This week we spoke to Steve Terrill, IT Security & Business Continuity Manager, to really get to grips with how phishing works. For example, why do phishing emails get past the spam filter, and what can fraudsters actually access if you do click on a malicious link?
What is phishing?
Essentially it is social engineering. What fraudsters do is send someone or usually a large group of people a fake email which is designed to trick them into thinking it was from someone else and legitimate. Usually, but not always, it will contain a link to a malicious website or an attachment that has a malicious payload, and quite often that is ransomware.
Sometimes it is designed to reel you in; it is quite common for phishers to spoof the sender's email address so that the email purports to come from someone it hasn’t. In higher education, for example, they might send an email coming from the vice chancellor to someone in finance saying: "Please can you help me sort out a direct bank transfer?" If tricked, they may provide bank details and a fraudlent payment is then made.
What information can fraudsters get from a successful phishing email?
We run a simulation here at University of London – it's just a document with a macro set up in it which allows one of the IT team to take over and control the machine, but it accurately reflects what a cyber criminal can access. So, they can record keystrokes (and by this method catch people's passwords), turn on the webcam, watch people, record conversations, look at whatever they're doing on the screen and take screenshots... it's all possible. However luckily, this is not normally where a phishing email will lead, but it can happen.
Traditionally they want money, so the link will be to a website which will invite you to log in. They've then captured your details and will immediately go to the real site and log in to your real account and take money out of there. However, these days it’s more likely to be about stealth. You’ll click on a piece of malware and the hackers are silently through the backdoor into your corporate network, where they’ll work their way around until they find the big prize. Most high profile data breaches were initiated by phishing emails.
At the moment, ransomware is also on the rise, which is usually sent through an infected email attachment. If you click on ransomware it encrypts a huge amount of your files, including your desktop files, your documents, and network drives. Unfortunately, it's usually a one way trip: the only way to get the file back is to pay the ransom, which is not recommended as they don’t always give you the decryption key even if you pay. The other method to combat ransomware is to restore your files from a back up if - but that's only if you’ve got one.
How do they get my email address?
The emails they send are often indiscriminate and sent to hundreds of thousands of people. They are email addresses they’ve harvested or bought.
What are the different kinds of phishing?
There are more sophisticated types of phishing. Firstly, there's spear phishing, which is when they’ve actually done the research on the person they’re targeting. They can get this information from any number of sources, such as social media sites. People share far too much information on these sites, and often there are also profiles of senior staff on company webistes.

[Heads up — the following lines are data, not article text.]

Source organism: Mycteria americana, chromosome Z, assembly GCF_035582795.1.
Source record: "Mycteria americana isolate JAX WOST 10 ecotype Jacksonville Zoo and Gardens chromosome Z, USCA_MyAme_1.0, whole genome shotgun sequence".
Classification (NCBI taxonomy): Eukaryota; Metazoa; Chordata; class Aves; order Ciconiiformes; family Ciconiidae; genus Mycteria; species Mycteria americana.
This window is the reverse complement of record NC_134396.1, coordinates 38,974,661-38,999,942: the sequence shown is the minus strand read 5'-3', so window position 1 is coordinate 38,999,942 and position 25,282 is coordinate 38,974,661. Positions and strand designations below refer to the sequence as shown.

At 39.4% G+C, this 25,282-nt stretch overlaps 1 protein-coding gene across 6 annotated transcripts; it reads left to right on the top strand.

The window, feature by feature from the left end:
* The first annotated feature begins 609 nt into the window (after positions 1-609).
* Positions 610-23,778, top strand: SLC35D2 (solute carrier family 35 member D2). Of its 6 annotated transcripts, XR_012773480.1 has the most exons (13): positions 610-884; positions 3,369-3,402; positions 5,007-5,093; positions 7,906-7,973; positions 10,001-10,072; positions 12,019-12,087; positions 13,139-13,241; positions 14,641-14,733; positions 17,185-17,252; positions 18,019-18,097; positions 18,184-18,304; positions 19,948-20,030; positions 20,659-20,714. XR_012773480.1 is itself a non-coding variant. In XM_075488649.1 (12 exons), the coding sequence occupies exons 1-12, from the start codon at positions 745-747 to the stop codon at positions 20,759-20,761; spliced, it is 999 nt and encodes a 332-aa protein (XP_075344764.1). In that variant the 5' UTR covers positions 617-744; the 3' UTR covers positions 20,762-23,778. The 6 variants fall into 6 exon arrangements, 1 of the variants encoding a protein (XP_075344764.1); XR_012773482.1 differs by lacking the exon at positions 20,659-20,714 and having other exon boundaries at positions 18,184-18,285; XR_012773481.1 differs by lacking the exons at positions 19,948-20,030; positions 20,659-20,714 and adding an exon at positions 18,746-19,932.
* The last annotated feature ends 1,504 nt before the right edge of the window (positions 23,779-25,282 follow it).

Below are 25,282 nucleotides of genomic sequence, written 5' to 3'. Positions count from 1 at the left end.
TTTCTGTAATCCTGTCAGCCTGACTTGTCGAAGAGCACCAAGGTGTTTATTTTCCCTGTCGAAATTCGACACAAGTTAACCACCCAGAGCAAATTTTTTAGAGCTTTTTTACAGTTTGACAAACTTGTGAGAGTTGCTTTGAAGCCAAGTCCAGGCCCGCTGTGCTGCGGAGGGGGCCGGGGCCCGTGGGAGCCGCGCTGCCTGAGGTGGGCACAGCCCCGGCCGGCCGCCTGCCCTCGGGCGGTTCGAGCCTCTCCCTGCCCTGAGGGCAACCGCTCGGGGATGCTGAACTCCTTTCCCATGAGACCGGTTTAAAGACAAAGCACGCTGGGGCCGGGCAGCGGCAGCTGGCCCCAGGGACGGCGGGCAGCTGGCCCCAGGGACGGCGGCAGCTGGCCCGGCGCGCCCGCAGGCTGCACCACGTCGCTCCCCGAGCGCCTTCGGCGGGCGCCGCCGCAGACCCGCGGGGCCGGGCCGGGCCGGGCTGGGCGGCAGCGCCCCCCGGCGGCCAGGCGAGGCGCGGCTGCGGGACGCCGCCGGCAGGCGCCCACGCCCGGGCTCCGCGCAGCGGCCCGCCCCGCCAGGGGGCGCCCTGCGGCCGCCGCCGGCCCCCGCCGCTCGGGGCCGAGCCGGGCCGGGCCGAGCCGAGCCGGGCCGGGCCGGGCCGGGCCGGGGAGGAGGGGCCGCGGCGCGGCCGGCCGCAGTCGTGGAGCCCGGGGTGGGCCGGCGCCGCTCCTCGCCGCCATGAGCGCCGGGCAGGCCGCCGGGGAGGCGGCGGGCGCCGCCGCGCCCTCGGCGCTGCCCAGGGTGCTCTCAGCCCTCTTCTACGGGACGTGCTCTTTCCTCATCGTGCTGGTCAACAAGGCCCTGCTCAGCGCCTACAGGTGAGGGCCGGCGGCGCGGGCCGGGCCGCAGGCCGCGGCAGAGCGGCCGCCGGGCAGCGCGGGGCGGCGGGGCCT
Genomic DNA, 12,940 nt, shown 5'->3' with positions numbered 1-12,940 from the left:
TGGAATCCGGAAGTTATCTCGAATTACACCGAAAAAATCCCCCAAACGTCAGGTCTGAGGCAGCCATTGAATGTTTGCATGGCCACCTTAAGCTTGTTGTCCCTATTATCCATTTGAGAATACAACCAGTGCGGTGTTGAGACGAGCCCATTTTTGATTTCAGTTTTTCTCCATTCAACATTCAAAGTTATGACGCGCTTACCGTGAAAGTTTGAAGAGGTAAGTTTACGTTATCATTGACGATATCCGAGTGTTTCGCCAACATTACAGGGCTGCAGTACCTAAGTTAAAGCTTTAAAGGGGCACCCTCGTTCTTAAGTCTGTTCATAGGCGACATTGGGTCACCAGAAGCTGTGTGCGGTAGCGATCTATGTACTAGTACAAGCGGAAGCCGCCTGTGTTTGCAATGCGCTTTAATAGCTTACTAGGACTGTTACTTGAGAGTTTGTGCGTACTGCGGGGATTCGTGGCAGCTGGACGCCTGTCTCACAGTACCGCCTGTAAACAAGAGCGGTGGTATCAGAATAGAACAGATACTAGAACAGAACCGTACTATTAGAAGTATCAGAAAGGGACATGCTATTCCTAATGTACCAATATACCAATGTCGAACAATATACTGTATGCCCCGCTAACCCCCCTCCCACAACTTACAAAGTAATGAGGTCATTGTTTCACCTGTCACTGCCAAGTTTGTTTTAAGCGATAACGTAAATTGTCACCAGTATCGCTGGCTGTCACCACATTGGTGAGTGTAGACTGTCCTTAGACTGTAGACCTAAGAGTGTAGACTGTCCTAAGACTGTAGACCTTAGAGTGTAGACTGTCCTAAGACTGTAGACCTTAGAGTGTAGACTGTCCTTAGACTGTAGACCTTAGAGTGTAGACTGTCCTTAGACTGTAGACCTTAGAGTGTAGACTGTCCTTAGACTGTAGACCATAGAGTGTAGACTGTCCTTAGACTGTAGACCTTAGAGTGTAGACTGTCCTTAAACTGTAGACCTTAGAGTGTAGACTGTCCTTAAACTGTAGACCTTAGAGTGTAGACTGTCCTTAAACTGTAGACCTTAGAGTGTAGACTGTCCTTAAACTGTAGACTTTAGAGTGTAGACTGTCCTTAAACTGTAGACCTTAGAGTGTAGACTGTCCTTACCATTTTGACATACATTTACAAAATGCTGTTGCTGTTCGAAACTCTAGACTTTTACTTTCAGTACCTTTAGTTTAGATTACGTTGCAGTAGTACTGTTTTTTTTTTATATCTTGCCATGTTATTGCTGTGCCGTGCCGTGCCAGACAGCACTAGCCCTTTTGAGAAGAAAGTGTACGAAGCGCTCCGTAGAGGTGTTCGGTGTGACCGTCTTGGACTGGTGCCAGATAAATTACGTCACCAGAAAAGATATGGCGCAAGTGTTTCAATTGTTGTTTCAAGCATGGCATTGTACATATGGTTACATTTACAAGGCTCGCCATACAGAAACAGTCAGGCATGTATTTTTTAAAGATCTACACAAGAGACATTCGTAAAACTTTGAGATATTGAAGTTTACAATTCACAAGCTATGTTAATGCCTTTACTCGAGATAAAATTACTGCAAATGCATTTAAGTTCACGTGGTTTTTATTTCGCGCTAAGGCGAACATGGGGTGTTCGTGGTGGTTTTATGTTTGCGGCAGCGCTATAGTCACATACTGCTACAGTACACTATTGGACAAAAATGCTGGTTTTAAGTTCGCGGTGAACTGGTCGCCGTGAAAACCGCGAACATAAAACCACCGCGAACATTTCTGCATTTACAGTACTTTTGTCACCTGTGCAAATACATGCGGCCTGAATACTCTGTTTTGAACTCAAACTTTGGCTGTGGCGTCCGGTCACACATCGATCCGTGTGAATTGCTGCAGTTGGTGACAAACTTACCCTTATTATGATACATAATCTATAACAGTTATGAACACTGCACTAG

So when you think about it, it's not too difficult for fraudsters to craft a very convincing email which, coupled with spoofing the email address, could trick anyone.
There's also whaling, which is when they go after the 'big fish', i.e. the directors and board members. The big thing about phishing is that anyone can fall for it. The advice we give is: stop and think about whether it's legitimate. If you receive an email from anybody you weren’t expecting that contains a link, an attachment, or instructs you to do something, stop and think, even if it's from an address you know.
If you're in any doubt at all, phone them up and ask them - just don't phone the number in the email, as that's likely to be fraudulent, too.
Why do phishing emails get through the spam filters?
A spam filter is an automated process - there's no human being sitting there saying 'that looks dodgy.' You have to feed a spam filter rules to apply when examining incoming emails and if you make those rules too stringent then you risk blocking legitimate emails. It is a balancing act between blocking the bad and not blocking the legitimate.
The problem is that whenever you detect a malicious email the spammers will always think of a way to get around it.
What should I do if I click on a phishing link?
If you are in an organisation, you should phone the IT service desk immediately. If you enter a password, go to the legitimate site and change it immediately, and if you use that password for more than one account you need to change all of them.
Even if it's outside of work, your bank for example, phone them immediately and tell them what you’ve done. There's absolutely no reason not to tell anyone; it’s all about damage limitation. If you’ve clicked on a ransomware email, options are as described above, but obviously our advice is don't pay the ransom. There are reasons why people do pay: it could be all your wedding photos, for example, and you have no back-up, and they're only charging £100.
The lower the ransom the more likely people are to pay it, and people often think that’s worth it to get their photos back. But if you pay, this propagates the problem, - the more people pay it, the more ransomware attacks we’ll see. Plus, there is absolutely no guarantee you'll get your files back.
Invest in proper back-up and focus on prevention instead.